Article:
The sink­ing of RMS Lusi­ta­nia

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At around 2pm on the 7 May 1915, the Cu­nard liner RMS Lusi­ta­nia was hit by a Ger­man tor­pedo off the south­ern coast of Eire. The mis­sile was fired by U-boat 20 un­der the com­mand of Wather Sch­wieger.

The Ger­mans had warned pas­sen­gers at New York not to board the ship. They re­minded trav­ellers via news­pa­per ad­verts that Euro­pean wa­ters were part of a war zone and that the Lusi­ta­nia was con­sid­ered a le­git­i­mate tar­get. Yet many peo­ple be­lieved that Ger­many wouldn’t dare to at­tack an un­armed pas­sen­ger ship – es­pe­cially such a large and fa­mous ves­sel car­ry­ing so many Amer­i­cans.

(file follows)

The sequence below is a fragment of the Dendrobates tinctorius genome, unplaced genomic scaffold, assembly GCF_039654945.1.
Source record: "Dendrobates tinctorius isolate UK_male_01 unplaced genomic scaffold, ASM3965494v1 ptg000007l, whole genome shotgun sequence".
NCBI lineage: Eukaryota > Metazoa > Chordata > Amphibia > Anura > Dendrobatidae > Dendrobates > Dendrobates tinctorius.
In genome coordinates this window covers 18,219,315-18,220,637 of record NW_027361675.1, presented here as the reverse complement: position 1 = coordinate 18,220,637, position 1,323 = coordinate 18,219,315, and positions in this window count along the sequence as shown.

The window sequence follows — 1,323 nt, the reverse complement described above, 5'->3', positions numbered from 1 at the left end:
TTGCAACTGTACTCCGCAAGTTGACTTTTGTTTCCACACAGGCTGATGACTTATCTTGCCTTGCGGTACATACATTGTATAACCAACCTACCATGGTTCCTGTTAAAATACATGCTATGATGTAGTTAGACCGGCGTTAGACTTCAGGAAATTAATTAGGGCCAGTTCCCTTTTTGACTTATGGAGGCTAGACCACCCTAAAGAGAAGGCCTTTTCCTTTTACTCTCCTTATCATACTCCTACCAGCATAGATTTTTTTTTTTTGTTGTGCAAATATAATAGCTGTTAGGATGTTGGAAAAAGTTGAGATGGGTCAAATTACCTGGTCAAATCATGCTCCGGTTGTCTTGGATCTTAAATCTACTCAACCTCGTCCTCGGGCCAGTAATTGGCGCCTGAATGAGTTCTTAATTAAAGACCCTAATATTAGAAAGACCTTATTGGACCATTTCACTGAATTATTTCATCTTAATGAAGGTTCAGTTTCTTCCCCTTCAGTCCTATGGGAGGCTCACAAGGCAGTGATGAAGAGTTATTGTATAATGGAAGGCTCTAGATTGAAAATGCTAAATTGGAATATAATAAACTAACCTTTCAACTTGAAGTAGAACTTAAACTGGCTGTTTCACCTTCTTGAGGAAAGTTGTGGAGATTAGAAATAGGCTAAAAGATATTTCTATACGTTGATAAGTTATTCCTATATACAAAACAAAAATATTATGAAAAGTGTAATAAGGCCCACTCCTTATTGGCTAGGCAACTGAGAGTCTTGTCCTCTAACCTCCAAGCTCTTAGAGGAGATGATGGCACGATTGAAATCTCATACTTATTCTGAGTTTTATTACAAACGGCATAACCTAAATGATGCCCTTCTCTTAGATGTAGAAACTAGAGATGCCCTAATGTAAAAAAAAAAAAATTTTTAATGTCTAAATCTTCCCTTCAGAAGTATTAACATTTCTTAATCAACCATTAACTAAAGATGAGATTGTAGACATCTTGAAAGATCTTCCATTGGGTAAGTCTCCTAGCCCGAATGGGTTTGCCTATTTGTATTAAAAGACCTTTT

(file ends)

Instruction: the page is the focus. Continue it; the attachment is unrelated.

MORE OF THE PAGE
The un­for­tu­nate pas­sen­gers and crew had barely any time to aban­don ship be­cause the Lusi­ta­nia sank in only 18 min­utes. None­the­less some of the lifeboats were launched and it is sur­pris­ing in the cir­cum­stances that as many as 764 peo­ple sur­vived. How­ever, around 1,200 peo­ple died in the tragedy.

Phoebe Amory, who sur­vived the sink­ing, re­called her dis­tress at the sight of so many bod­ies float­ing in the wa­ter, es­pe­cially those of chil­dren. Mar­garet Gwyer and three other pas­sen­gers swim­ming in the wa­ter were sucked into one of Lusi­ta­nia’s enor­mous fun­nels as the ship slipped be­neath the waves, only to be fired out of it again a few mo­ments later, like can­non­balls.

The Lusi­ta­nia’s cap­tain, Wil­liam Turner, who du­ti­fully stayed on board un­til he was washed over­board, was found alive float­ing amongst the wreck­age.

An on­line data­base pro­vided by the Lusi­ta­nia Re­source web­site has de­tails of all the pas­sen­gers and crewmem­bers on board rm­slusi­ta­ Click on the left-hand or­ange box marked ‘Peo­ple’.

The sinks af­ter be­ing

struck by a tor­pedo from a Ger­man sub­ma­rine on 7 May 1915

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